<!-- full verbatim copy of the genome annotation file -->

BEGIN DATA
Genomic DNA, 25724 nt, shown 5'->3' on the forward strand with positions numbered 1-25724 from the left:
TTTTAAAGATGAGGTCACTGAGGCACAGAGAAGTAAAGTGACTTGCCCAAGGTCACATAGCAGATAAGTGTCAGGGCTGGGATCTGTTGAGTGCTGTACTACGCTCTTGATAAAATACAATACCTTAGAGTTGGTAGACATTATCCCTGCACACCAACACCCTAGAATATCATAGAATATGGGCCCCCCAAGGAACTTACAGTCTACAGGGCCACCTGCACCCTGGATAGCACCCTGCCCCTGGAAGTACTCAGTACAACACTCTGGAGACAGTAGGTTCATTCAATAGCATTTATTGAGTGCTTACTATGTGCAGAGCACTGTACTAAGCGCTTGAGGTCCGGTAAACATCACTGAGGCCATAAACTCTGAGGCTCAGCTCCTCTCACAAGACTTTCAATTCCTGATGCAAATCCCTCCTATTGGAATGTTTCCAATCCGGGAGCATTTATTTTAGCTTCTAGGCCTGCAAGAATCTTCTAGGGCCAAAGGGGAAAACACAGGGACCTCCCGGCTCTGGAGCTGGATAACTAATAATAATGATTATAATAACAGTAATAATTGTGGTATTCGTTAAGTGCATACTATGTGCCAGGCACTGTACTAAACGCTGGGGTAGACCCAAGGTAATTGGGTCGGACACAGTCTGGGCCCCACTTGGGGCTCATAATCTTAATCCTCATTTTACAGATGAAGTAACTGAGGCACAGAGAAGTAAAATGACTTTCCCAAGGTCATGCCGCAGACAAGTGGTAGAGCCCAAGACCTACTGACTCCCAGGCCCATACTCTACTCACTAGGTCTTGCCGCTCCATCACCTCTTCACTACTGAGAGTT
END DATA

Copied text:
Genomic DNA, 25724 nt, shown 5'->3' on the forward strand with positions numbered 1-25724 from the left:
TTTTAAAGATGAGGTCACTGAGGCACAGAGAAGTAAAGTGACTTGCCCAAGGTCACATAGCAGATAAGTGTCAGGGCTGGGATCTGTTGAGTGCTGTACTACGCTCTTGATAAAATACAATACCTTAGAGTTGGTAGACATTATCCCTGCACACCAACACCCTAGAATATCATAGAATATGGGCCCCCCAAGGAACTTACAGTCTACAGGGCCACCTGCACCCTGGATAGCACCCTGCCCCTGGAAGTACTCAGTACAACACTCTGGAGACAGTAGGTTCATTCAATAGCATTTATTGAGTGCTTACTATGTGCAGAGCACTGTACTAAGCGCTTGAGGTCCGGTAAACATCACTGAGGCCATAAACTCTGAGGCTCAGCTCCTCTCACAAGACTTTCAATTCCTGATGCAAATCCCTCCTATTGGAATGTTTCCAATCCGGGAGCATTTATTTTAGCTTCTAGGCCTGCAAGAATCTTCTAGGGCCAAAGGGGAAAACACAGGGACCTCCCGGCTCTGGAGCTGGATAACTAATAATAATGATTATAATAACAGTAATAATTGTGGTATTCGTTAAGTGCATACTATGTGCCAGGCACTGTACTAAACGCTGGGGTAGACCCAAGGTAATTGGGTCGGACACAGTCTGGGCCCCACTTGGGGCTCATAATCTTAATCCTCATTTTACAGATGAAGTAACTGAGGCACAGAGAAGTAAAATGACTTTCCCAAGGTCATGCCGCAGACAAGTGGTAGAGCCCAAGACCTACTGACTCCCAGGCCCATACTCTACTCACTAGGTCTTGCCGCTCCATCACCTCTTCACTACTGAGAGTT